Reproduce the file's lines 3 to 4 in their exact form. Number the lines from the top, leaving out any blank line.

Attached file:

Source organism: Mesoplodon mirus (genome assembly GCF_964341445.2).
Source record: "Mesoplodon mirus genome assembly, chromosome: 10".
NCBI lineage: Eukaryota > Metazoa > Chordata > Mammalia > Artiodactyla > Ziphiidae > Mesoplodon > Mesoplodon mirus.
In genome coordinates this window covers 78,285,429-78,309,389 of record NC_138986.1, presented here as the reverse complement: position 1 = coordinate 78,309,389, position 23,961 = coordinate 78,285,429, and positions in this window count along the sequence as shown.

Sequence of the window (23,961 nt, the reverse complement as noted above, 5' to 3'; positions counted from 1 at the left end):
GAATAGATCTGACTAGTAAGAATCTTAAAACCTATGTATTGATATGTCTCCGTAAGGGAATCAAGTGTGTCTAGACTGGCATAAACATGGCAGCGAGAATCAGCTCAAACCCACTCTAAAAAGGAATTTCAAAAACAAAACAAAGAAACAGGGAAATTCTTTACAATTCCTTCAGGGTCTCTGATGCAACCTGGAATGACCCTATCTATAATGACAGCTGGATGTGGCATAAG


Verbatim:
NCBI lineage: Eukaryota > Metazoa > Chordata > Mammalia > Artiodactyla > Ziphiidae > Mesoplodon > Mesoplodon mirus.
In genome coordinates this window covers 78,285,429-78,309,389 of record NC_138986.1, presented here as the reverse complement: position 1 = coordinate 78,309,389, position 23,961 = coordinate 78,285,429, and positions in this window count along the sequence as shown.